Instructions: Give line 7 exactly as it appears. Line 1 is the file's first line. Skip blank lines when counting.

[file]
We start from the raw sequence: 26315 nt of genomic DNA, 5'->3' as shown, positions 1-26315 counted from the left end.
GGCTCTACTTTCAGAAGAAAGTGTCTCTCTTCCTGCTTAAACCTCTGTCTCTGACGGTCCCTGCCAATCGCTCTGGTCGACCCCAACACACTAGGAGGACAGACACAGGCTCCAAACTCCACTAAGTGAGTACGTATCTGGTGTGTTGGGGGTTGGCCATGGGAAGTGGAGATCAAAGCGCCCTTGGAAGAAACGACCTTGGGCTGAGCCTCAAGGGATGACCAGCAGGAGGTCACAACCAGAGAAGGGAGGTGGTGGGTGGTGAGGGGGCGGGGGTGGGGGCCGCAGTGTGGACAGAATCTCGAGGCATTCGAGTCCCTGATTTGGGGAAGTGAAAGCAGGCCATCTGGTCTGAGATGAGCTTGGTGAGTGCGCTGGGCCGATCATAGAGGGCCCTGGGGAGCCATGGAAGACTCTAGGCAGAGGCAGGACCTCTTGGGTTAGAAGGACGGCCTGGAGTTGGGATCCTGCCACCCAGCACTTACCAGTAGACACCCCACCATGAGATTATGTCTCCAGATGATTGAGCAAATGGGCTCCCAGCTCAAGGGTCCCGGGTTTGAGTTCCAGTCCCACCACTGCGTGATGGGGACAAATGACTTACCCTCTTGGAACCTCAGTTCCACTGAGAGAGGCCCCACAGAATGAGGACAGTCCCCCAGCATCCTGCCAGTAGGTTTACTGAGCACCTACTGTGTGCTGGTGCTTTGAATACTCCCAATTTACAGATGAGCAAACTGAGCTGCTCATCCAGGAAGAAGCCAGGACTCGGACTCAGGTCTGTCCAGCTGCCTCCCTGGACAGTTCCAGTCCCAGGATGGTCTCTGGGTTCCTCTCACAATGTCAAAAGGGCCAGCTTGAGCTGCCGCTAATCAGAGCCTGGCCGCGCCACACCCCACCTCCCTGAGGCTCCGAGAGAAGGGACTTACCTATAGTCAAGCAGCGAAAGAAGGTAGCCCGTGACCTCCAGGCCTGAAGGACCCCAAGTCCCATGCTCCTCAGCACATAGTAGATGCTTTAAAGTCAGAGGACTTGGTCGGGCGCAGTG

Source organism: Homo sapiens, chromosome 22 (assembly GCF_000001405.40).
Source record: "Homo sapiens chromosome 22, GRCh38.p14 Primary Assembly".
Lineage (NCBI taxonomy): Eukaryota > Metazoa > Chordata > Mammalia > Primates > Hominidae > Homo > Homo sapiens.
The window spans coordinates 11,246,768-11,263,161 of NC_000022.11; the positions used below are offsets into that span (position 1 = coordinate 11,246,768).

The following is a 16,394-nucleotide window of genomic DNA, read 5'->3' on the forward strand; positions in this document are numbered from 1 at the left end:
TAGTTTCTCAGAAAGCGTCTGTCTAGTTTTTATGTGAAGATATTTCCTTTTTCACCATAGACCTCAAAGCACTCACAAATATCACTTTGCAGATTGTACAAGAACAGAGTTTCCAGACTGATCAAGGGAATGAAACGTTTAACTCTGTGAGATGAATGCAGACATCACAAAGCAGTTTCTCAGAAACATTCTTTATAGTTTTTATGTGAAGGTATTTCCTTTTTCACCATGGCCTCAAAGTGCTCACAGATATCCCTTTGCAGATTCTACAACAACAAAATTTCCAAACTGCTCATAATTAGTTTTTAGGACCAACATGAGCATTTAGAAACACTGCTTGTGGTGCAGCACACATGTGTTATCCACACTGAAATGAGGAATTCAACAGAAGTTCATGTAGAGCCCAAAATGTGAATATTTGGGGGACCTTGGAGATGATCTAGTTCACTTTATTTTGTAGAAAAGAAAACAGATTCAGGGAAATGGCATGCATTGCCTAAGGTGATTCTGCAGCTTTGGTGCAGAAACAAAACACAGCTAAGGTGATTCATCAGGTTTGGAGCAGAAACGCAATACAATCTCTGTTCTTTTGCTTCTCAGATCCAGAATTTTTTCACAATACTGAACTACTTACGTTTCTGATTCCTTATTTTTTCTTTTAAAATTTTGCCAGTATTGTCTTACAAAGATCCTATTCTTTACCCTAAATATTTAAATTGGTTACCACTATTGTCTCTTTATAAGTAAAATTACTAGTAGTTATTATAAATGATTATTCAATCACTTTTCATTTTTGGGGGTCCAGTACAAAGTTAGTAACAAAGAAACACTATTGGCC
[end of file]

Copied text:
The following is a 16,394-nucleotide window of genomic DNA, read 5'->3' on the forward strand; positions in this document are numbered from 1 at the left end: